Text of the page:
‘Mmusi Maimane Prophet or Puppet’ is an invaluable unauthorized biography of Maimane written by one of South Africa’s seasoned political journalists, S’thembiso Msomi. Mmusi Maimane was elected as the first black leader of the Democratic Alliance (DA) on 10th May 2015. The DA is a South African political party and the official opposition to the governing African National Congress (ANC).
The title of the book is a play on Maimane’s dual roles as a lay preacher hence ‘Prophet’, and as a leader of a previously largely ‘white’ party, hence the ‘Puppet.’ The DA political enemies have charged that Maimane is nothing but a ‘rent a black’ puppet in the party.
The book ‘Mmusi Maimane Prophet or Puppet’ is both a finery scholarly work and a fascinating story of a man who succeeded the maverick former DA leader Helen Zille. It is part biography (of Maimane) and part contemporary history of DA’s metamorphosis from an exclusive club of classical liberals into a ‘broad church’ that appeals to the non-traditional support base of the party, mainly the black constituency. By tracing the path of Maimane’s life, it sheds new light into the making both of the man and the DA’s political transformation from a ‘white’ political party to one whose new leader shared similar experiences to those of a majority of voters. As the mantra goes, Maimane seeks to build the DA into an oasis of Freedom, Fairness and Opportunity for All. The book seeks to and succeeds in bringing forth the early successes of Maimane in his quest to repackage the opposition party as a party for all committed to a shared future with the majority of South Africans.
Author, Msomi spent several months following his subject in his day-to-day political engagements with a variety of constituencies. In Msomi’s attempt to bring a full picture of the first black leader of the DA, he attempted to connect the dots of Maimane’s life – speaking to his childhood friends, acquaintances, teachers and family members. He spent a considerable amount of time with the man who recruited Maimane into the DA. We learn that it took the DA Member of Parliament Ian Ollis three years to finally win Maimane over to the ‘Blue machine’.
Msomi also navigated a mountain of documentary evidence such as newspaper clippings, Maimane’s speeches and broadcast clips to bring to us a full bodied picture of Maimane. In his analyses of Maimane’s speeches, Msomi could discern a man at ease with himself. It becomes clear that Maimane is affable, warm and a leading orator amongst South Africa’s politicians.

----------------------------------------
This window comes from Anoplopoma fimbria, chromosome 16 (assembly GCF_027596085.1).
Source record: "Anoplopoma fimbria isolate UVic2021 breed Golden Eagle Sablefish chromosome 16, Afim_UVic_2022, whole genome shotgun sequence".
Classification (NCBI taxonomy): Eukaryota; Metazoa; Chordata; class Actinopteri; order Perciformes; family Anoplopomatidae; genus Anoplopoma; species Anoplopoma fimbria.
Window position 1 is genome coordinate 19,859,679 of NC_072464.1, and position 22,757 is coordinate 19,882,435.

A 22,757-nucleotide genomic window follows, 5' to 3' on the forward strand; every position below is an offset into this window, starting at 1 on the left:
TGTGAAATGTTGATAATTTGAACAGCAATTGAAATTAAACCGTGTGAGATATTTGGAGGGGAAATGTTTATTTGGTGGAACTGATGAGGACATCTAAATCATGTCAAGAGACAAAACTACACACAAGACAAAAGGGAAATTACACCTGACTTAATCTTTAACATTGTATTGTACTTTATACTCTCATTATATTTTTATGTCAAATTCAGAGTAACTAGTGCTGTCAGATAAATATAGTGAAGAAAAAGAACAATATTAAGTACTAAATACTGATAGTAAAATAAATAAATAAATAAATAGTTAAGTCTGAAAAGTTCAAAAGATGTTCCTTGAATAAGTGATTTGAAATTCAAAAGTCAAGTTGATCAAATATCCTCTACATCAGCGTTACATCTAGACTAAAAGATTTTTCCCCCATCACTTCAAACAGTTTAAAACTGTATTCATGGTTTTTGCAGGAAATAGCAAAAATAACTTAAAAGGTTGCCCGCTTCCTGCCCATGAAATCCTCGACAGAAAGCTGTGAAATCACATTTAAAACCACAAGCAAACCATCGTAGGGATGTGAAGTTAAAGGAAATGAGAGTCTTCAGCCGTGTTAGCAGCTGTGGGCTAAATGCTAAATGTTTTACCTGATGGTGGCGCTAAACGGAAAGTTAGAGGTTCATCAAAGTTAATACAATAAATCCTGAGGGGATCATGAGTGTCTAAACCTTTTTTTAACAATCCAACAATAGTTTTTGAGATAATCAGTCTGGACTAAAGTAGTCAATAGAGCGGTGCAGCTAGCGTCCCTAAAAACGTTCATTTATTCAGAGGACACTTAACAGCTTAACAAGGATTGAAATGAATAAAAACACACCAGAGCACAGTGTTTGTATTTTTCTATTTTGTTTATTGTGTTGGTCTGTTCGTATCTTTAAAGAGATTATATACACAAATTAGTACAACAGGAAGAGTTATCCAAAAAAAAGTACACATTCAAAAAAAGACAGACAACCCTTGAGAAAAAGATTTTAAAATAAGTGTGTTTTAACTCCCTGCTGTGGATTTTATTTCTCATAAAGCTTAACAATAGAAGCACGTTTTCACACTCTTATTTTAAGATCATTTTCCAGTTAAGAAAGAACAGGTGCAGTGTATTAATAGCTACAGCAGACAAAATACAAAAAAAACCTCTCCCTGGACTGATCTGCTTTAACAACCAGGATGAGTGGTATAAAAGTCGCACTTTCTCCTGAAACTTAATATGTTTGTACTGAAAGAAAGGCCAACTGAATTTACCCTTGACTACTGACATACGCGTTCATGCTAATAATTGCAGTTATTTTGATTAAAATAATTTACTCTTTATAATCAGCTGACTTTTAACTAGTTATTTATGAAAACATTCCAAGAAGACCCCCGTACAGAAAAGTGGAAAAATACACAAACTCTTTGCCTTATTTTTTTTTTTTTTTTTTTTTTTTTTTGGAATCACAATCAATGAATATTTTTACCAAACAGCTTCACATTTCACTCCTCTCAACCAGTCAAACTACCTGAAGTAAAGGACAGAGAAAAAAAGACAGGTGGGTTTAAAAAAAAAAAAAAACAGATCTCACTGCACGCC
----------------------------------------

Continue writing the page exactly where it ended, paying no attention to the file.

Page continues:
‘Mmusi Maimane Prophet or Puppet’ retraces the steps of Maimane from his birth in Dobsonville, a township in greater Soweto, Johannesburg, South Africa to his meteoric rise from obscurity to head one of the fastest growing opposition party in South Africa. It touches on how he grappled with the idea of joining a liberal political party considering that he had always identified himself with the ANC. Msomi brings to life the voices and places that made Maimane in a manner devoid of puffery. Msomi is critical, yet empathetic to his main character (Maimane) whom he believes to be a rising political star.
At the macro-level, ‘Mmusi Maimane Prophet or Puppet’ is a critic of the South African brand of liberalism. At the micro-level, it’s a study of the evolution of the DA political strategy since Maimane took over the reins. It does well in providing a balanced analysis of the DA’s political fortunes; its ideological confusion and growth strategy. However, it lacks Maimane’s exclusive voice as it seems the author was unable to have an in-depth interview with him.
The result of Msomi’s labour is a rich contemporary look into the present state of the DA, its prospects and weakness in this fast-paced contemporary politics of our country. The theme of whether Maimane is a puppet is well interrogated but not the ‘Prophet’ part of the equation. Msomi argues that Maimane might be a prisoner to the DA’s political past, hence the question, Prophet or Puppet?